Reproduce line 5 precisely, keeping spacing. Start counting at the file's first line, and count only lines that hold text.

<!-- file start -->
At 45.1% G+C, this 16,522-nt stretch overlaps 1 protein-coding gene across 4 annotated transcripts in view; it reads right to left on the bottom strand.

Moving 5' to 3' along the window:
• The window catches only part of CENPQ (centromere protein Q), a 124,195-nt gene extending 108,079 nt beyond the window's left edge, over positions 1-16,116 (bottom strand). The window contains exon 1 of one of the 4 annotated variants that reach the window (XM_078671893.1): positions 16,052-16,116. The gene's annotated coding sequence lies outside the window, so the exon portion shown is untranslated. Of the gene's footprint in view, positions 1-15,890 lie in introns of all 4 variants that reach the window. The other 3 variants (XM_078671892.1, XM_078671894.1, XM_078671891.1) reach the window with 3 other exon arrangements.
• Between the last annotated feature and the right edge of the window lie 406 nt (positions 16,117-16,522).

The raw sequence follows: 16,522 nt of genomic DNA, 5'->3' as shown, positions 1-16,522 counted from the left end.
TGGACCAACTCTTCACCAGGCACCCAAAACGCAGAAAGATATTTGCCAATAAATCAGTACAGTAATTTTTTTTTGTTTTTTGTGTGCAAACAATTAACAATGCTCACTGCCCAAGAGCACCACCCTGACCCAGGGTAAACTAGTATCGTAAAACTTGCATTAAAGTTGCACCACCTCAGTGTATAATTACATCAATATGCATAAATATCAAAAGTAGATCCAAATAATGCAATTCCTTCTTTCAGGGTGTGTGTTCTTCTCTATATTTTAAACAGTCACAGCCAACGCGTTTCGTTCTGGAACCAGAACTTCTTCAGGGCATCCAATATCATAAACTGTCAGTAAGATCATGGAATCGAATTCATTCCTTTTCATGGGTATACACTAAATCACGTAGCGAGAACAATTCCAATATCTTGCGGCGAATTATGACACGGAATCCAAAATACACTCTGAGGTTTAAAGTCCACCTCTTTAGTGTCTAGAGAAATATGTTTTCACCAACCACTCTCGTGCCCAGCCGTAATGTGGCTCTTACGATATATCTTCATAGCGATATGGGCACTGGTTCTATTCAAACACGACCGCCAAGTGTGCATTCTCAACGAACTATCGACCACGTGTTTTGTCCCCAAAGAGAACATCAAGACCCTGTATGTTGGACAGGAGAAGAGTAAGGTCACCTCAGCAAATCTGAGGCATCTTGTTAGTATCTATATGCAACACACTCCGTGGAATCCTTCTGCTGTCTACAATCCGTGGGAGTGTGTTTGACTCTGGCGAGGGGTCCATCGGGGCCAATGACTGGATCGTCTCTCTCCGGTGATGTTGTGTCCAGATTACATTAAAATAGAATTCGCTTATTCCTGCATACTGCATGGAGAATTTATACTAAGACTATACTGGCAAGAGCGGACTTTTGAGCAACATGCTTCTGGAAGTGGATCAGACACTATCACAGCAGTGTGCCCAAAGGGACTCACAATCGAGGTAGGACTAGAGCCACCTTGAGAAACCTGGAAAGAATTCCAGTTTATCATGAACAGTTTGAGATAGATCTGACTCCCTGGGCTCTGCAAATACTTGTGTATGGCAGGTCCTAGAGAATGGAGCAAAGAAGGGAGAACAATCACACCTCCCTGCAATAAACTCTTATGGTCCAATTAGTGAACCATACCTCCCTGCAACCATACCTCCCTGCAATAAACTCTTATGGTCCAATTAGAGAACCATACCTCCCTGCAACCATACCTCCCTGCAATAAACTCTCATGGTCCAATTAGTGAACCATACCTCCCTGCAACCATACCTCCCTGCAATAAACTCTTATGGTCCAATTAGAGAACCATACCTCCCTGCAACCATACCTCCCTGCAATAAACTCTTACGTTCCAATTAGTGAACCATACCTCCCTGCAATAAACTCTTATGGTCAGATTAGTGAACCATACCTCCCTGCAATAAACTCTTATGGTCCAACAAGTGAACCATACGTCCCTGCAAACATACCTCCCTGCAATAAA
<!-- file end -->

The raw sequence follows: 16,522 nt of genomic DNA, 5'->3' as shown, positions 1-16,522 counted from the left end.